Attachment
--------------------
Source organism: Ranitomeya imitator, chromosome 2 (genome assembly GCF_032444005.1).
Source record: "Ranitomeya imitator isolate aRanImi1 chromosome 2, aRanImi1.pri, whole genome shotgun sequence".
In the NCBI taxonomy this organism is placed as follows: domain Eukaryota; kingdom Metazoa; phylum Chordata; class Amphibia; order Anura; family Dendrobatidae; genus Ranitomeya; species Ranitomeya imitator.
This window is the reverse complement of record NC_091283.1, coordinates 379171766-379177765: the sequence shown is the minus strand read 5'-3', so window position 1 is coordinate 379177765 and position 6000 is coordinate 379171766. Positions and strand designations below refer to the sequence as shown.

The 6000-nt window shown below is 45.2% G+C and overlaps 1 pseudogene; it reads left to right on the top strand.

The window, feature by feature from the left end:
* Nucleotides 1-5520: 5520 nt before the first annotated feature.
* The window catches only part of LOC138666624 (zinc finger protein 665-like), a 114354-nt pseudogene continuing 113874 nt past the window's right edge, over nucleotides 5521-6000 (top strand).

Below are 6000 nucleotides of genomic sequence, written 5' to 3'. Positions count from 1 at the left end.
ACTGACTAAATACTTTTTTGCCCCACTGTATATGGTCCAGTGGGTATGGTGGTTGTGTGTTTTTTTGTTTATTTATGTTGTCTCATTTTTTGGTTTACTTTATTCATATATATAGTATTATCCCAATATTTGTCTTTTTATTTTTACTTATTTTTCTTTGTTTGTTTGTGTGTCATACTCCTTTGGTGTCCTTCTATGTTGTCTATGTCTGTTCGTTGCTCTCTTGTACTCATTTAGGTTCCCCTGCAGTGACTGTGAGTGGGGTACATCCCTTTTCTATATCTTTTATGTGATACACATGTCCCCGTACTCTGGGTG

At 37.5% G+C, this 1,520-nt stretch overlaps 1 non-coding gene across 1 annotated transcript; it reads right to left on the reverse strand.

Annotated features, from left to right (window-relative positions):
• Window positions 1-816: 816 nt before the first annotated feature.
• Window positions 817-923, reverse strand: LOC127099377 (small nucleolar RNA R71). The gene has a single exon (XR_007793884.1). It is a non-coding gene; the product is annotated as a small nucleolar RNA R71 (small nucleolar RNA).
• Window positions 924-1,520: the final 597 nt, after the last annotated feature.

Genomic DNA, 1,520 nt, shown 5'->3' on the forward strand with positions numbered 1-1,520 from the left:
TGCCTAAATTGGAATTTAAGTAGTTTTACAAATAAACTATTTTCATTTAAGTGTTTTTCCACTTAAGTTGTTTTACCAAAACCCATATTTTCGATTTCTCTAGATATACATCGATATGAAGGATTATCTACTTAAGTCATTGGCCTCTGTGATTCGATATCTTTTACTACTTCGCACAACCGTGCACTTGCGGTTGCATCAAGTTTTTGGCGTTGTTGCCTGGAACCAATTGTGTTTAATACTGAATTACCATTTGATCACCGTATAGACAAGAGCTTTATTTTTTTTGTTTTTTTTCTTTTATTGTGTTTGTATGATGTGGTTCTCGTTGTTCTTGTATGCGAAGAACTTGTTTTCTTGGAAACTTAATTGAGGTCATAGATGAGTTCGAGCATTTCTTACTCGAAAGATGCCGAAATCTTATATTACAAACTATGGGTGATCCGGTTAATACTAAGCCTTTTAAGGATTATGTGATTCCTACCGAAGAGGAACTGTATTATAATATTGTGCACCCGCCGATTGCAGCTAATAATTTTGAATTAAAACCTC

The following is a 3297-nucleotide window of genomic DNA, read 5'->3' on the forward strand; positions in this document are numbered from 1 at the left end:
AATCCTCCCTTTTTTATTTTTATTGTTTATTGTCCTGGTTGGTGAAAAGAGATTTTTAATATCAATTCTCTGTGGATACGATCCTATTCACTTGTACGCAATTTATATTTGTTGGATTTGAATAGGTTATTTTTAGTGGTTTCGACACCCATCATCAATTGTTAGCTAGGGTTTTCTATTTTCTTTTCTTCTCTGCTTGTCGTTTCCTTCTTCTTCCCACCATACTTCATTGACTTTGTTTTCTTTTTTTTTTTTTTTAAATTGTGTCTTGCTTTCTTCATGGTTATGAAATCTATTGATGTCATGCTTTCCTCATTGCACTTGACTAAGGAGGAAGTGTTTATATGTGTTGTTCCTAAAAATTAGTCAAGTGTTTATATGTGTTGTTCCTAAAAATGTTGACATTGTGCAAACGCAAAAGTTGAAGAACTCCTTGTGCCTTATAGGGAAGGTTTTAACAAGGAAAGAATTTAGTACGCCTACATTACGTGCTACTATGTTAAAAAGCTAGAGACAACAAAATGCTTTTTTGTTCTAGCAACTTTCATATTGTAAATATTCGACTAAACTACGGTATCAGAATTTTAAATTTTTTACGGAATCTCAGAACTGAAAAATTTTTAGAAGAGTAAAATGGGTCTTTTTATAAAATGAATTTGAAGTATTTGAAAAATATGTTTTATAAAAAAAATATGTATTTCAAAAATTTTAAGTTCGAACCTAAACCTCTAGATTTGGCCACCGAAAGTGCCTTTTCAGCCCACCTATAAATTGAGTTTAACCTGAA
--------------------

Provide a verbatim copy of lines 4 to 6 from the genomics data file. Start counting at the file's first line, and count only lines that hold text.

This window is the reverse complement of record NC_091283.1, coordinates 379171766-379177765: the sequence shown is the minus strand read 5'-3', so window position 1 is coordinate 379177765 and position 6000 is coordinate 379171766. Positions and strand designations below refer to the sequence as shown.

The 6000-nt window shown below is 45.2% G+C and overlaps 1 pseudogene; it reads left to right on the top strand.

The window, feature by feature from the left end: